23. wow the founding fathers were right in so many aspects about war, trade, and just life in general. This country now feeks that we need to be in everyones affairs where as many of the founding fathers felt we needed to stay out of europes affairs. I wish the government was like this today, and that we needed to stay united unlike the polotics of today

  24. Andy Sparks says:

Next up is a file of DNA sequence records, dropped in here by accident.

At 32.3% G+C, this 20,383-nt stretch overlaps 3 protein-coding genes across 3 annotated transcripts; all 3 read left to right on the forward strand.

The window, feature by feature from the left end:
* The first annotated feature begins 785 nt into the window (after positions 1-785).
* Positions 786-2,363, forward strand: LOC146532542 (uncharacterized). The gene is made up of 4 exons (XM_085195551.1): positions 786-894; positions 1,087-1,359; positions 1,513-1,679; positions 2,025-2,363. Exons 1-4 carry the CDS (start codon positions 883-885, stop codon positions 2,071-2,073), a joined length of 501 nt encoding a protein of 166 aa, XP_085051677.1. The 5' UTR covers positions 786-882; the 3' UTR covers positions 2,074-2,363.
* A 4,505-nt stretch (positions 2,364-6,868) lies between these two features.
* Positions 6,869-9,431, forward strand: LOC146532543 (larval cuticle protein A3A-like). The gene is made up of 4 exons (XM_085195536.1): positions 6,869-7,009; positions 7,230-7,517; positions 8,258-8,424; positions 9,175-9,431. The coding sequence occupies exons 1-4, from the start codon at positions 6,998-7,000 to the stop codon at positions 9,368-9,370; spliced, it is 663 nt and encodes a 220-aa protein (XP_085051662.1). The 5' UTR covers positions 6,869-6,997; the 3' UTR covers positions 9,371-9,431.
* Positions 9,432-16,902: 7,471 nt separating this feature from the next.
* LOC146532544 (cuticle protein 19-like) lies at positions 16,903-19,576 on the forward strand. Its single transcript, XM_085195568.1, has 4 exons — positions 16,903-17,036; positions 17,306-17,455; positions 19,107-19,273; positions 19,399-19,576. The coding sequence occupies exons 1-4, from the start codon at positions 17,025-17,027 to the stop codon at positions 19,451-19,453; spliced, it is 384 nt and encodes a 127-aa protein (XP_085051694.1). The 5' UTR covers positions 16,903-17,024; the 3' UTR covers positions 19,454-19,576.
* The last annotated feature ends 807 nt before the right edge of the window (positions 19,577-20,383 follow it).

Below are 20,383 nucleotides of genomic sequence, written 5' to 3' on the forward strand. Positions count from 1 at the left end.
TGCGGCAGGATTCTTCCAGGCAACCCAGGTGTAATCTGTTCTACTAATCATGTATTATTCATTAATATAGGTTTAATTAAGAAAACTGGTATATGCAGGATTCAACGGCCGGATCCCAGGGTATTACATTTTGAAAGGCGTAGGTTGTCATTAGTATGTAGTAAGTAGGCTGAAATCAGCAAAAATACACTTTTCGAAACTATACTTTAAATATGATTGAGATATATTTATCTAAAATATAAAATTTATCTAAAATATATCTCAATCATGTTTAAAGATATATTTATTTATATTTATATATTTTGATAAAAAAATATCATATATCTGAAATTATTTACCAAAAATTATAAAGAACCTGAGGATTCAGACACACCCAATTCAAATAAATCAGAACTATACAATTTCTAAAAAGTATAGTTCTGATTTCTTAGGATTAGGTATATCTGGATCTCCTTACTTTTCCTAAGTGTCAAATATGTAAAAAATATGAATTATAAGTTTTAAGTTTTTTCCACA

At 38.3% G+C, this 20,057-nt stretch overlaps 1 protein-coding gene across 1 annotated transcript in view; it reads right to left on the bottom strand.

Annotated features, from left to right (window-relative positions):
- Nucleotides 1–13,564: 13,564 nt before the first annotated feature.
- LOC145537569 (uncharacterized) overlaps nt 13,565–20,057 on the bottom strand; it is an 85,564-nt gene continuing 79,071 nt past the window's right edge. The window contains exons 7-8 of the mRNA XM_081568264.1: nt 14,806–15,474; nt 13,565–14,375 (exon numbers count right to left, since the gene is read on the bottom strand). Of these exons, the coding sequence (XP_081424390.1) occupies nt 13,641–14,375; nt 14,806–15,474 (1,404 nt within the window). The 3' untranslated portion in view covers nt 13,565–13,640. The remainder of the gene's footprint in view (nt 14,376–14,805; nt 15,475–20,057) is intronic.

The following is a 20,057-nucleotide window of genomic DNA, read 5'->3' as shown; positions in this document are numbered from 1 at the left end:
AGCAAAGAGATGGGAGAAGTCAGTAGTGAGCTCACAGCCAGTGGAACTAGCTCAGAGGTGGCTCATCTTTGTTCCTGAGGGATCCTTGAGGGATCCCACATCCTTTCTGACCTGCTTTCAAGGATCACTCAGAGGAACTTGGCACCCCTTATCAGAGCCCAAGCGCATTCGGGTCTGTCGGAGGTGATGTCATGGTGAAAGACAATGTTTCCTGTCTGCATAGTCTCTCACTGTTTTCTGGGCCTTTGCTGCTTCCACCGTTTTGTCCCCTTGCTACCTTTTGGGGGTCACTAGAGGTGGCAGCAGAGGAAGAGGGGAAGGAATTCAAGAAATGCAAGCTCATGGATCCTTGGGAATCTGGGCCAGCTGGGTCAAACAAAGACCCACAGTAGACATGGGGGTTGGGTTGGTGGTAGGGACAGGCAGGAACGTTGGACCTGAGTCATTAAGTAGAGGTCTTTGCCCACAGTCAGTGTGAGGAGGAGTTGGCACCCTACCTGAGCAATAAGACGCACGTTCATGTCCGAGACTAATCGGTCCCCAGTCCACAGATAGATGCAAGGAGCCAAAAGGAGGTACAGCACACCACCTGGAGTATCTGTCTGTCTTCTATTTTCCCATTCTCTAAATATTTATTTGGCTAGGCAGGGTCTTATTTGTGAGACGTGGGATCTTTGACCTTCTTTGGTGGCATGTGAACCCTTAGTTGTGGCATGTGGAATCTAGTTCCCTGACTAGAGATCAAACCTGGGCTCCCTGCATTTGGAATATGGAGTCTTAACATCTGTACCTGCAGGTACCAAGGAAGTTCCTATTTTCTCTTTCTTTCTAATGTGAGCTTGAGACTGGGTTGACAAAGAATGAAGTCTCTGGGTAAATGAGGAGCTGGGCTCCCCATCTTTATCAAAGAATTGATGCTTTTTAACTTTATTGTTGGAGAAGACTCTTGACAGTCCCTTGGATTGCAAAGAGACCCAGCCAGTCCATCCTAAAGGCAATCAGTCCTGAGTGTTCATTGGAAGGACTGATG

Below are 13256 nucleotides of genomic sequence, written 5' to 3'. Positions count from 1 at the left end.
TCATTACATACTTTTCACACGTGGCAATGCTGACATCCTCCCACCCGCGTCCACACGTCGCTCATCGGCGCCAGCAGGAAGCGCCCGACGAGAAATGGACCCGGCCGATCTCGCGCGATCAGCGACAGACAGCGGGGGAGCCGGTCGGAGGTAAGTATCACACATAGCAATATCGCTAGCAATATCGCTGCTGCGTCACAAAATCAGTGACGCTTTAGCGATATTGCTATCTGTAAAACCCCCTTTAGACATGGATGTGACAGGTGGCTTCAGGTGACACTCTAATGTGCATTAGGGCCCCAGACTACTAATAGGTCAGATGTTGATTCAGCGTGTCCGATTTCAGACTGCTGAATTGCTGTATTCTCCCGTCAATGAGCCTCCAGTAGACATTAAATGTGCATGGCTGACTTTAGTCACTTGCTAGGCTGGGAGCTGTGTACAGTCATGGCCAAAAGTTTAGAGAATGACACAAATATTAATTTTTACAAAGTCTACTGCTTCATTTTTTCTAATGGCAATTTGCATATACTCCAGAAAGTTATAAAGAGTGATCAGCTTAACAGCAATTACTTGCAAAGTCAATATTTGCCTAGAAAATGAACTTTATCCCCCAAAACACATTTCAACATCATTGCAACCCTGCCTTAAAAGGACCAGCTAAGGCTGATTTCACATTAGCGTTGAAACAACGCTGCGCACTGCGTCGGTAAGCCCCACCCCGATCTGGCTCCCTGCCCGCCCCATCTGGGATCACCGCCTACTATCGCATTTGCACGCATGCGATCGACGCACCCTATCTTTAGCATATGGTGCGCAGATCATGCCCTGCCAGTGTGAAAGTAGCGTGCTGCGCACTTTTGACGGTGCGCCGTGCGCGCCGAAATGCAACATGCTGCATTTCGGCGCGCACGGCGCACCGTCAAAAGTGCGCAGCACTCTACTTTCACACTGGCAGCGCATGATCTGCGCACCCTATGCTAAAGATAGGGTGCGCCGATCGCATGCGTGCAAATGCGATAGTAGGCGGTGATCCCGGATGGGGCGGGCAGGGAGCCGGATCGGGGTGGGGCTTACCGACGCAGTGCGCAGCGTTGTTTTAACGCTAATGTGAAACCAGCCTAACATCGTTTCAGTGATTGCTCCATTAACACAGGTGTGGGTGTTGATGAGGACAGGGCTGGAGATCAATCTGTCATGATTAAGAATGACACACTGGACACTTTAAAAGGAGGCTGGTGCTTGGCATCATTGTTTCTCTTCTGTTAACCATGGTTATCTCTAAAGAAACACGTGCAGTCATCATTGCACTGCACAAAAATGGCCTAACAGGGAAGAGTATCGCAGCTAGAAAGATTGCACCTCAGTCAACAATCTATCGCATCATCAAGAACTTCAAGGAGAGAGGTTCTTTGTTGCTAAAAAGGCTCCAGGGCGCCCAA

To understand fully Jay’s essays regarding foreign relations, it is important to look to the near future of his time. The new republic’s life blood was trade with Europe. While America was rich in staples such as tobacco, timber, indigo, and rice; our manufacturing was relatively non-existant. Basically, we traded our raw materials for manufactured goods. The Quasi-War with France and the War of 1812 with Britain grew out of the disruption of trade with those respective countries. When both countries began boarding, impounding, and confiscating our merchant ships, it became a potential cause for war. Adams was able to avoid a conflict in the late 1790′s through shrewd diplomacy; Jefferson also avoided conflict by implementing a disasterous embargo policy that plunged the new nation into an economic crisis; Madison was not able to avoid war as the war hawks like Henry Clay and John Calhoun demanded the U.S. go to war with Britain in 1812. And although the U.S. claimed impressment and trade violations as the ultimate reason for war; imperial designs on Canada were as much a factor as those sited. So, despite (or because of) Jay’s warnings in Federalist #4, the nation not only could not avoid war, but in the case of 1812, actively sought it out.